“I hate this.”

“No one asked you to be here.”

“What’s your name, again?”

The girl facepalmed and shook her head. “I told you; I don’t have one. I doubt you do either.”

“I don’t?” the boy asked, tilting his head. “Coulda sworn I did.”

The girl sighed and pushed away from him. Well, she tried to but was quickly met with one of the six walls surrounding them in the spherical room. She scowled at it, how long had they been there anyway? Months, maybe? She didn’t know, not having much perception of time in the first place, and she wasn’t about to ask her forced companion.

“So, if I don’t have a name, and you don’t have a name, how would people know who’s who?” the boy asked. If it wasn’t for the seriousness in his tone, it would’ve been assumed he was joking.

“Oh, for the love of- We look nothing alike!” the girl exclaimed.

“You sure? Our faces look pretty similar.”

“How would you know? I don’t even know what I look like.”

“You don’t?”

“Oh my god!”

The girl let out a loud groan and allowed herself to float aimlessly in the empty space. The boy stared at her before doing the same, that is until his own foot distracted him.

“One, three, six, two, cat, wow we have a lot of toes.” he realized aloud.

“I cannot wait to get out of here,” The girl said, folding her arms. “Whenever that is.”

They fell into a silence, the boy still intently counting his own limbs while the girl ignored him. Eventually, the boy spoke again.

“Hey, when we get out of here, you think we’ll see each other again?”

The girl thought for a moment before shaking her head, internally scolding herself for even entertaining the idea of giving him an actual well thought out answer.

“I sure hope not. But judging by our current circumstances, we might be forced to either way,” she shrugged. “Honestly, I don’t know.”

“Yay, you don’t know something either!” the boy cheered.

“How is that a good thing?”

“Because I have a chance of being the smart one!”

“No, you don’t!”

The boy smirked and crossed his arms. “Alright then, if you’re so smart, how did we get here?”

“An answer we are too young to know,” the girl answered flatly.

“That’s not an actual answer!”

“Well, then, do you know?”


“Well, there you go.”

The boy rubbed his chin and hummed in thought. “So, what you’re saying is…we’re both smart!”


“Dang it!”

The girl groaned into her hands before yelling and kicking one of the lower walls in frustration. “Get me out, get me out, get me out!”

She gave one final hard kick before a loud pop was heard, followed by the sound of gushing water.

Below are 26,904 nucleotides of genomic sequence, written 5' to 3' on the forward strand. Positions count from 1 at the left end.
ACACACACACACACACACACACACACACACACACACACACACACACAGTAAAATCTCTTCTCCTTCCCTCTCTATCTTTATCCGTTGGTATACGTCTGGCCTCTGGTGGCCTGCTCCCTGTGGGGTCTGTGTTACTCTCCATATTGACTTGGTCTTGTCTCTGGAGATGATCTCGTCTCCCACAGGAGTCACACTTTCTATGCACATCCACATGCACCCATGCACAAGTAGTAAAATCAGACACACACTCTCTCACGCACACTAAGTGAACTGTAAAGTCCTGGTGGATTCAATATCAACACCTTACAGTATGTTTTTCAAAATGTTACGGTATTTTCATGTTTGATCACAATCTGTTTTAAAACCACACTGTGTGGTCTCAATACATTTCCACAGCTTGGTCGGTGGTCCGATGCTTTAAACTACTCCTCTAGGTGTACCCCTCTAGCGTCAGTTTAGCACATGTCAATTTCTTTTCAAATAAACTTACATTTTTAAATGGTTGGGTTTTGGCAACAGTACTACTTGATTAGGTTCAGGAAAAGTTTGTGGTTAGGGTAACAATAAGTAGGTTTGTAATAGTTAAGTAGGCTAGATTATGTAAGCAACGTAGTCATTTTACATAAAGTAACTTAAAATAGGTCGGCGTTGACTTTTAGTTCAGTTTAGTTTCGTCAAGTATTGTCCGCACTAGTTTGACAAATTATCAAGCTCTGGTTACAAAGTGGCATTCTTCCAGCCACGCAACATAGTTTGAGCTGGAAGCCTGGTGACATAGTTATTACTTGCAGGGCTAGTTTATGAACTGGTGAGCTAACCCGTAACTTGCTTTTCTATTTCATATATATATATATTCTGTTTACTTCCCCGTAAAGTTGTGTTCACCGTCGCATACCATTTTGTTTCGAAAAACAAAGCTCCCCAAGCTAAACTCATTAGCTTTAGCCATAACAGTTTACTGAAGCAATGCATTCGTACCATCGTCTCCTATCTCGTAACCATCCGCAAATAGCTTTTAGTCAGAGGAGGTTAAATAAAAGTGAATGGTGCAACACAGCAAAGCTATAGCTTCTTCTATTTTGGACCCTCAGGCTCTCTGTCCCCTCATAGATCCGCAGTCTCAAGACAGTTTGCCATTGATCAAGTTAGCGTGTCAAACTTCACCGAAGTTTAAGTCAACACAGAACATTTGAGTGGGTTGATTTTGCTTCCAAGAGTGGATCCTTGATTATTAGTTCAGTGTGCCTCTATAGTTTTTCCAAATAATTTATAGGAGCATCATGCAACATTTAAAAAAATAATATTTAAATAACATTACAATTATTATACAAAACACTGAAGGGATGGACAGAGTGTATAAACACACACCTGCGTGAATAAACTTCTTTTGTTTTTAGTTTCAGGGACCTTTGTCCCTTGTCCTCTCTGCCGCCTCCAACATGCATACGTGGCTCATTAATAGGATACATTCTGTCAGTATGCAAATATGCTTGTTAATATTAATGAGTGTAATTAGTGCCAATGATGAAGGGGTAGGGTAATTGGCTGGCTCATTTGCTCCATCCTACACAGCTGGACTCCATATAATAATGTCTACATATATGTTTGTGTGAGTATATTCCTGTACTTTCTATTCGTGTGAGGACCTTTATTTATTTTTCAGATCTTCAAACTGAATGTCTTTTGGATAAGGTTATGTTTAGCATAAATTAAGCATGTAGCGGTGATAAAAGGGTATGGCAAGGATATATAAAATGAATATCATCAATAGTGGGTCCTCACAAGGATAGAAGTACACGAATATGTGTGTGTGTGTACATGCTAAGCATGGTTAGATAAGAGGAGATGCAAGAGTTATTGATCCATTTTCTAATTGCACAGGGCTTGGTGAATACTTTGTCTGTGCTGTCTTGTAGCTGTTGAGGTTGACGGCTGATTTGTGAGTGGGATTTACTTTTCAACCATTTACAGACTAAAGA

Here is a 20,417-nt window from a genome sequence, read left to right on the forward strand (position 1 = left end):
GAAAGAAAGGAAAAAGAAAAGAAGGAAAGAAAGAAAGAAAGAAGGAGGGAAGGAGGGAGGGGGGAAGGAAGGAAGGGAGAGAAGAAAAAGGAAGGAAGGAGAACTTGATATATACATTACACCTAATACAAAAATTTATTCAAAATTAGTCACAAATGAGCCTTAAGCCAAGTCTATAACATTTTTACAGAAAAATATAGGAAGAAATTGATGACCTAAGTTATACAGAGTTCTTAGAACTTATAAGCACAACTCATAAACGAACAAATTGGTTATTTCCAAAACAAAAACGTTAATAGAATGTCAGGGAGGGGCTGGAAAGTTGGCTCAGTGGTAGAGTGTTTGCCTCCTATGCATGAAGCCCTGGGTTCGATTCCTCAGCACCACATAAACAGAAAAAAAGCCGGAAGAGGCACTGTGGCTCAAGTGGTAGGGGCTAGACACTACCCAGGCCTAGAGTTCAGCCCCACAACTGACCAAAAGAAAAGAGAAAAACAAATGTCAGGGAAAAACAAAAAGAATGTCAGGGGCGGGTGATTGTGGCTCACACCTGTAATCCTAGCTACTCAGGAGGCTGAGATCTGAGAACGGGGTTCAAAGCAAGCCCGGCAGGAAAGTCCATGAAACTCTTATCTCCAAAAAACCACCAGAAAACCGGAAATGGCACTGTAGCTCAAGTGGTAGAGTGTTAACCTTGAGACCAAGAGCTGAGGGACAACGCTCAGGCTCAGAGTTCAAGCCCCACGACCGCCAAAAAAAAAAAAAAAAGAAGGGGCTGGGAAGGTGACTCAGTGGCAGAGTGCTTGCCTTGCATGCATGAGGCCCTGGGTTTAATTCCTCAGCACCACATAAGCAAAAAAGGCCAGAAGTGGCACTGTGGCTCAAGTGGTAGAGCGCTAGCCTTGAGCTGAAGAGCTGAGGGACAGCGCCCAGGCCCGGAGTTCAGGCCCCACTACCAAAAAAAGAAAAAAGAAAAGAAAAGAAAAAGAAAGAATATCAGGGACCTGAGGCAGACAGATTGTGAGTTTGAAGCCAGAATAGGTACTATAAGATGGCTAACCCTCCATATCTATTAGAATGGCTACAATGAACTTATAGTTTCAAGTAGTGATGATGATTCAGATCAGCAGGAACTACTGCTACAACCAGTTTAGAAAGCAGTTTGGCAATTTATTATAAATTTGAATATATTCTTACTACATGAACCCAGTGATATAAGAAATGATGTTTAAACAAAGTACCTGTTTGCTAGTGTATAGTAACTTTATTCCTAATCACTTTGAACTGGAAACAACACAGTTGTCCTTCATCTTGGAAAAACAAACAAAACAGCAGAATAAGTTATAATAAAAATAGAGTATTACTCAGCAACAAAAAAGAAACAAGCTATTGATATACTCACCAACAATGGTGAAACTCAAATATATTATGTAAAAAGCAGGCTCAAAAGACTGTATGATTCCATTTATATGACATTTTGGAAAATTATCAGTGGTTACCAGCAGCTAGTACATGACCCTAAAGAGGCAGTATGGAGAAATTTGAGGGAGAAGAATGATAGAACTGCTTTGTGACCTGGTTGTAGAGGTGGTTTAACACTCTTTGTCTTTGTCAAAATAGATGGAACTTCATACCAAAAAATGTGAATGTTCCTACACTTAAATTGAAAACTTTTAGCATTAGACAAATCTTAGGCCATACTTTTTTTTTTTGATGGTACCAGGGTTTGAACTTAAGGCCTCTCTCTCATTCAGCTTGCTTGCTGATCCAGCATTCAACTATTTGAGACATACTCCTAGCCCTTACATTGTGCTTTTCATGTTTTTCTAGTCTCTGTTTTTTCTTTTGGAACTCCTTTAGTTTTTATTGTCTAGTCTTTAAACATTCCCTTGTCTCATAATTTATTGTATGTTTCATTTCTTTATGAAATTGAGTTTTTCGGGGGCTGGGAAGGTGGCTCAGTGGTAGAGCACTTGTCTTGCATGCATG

The boy looked over, equally concerned and confused. “What was that? What did you do?”

For once, the girl struggled to find a response. “I… I think the water just…broke.”

“Broke?” the boy repeated, eyes growing wide. “What do you mean it broke?!”

“I don’t know, it just did!” the girl responded.

They both began to lower from where they were floating and began moving towards a small hole near the bottom of the chamber that began slowly opening as if making room for them. That only caused them to panic even more.

“Oh my god, oh my god, oh my god!” the girl screamed, trying to get away to no avail.

“I don’t wanna die!” the boy cried.

“It’s alright! We’re gonna be fine!”

“How do you know that?”

“I don’t!”

They both could only watch with dread as the hole got closer and closer as the chamber started to force them into positions that would make the forced journey through somewhat easier.

“Hey, if we don’t make it,” the boy started, taking the girl’s hand. “I just want you to know, you’re definitely the smart one!”

“I just want you to know,” the girl responded. “That I never liked you!”

“I love you too!”

“That’s not what I said!”

After an undetermined amount of time, the girl was suddenly blinded by bright fluorescent lights. She shut her eyes and tried to get away, but a strange pair of arms held her in place. Only when the lights seemed to dim did she dare open them again, only to see the boy next to her in a different pair of arms. He seemed to realize the same as he stared back at her. Before either of them could even question what happened, a voice suddenly spoke.

“Congratulations, you have a very healthy pair of twins.”

Emily Buenafuente has difficulty deciding if her writing is a hobby or a career, but like she always says, “If it’s good enough for me, everyone else can just deal with it.”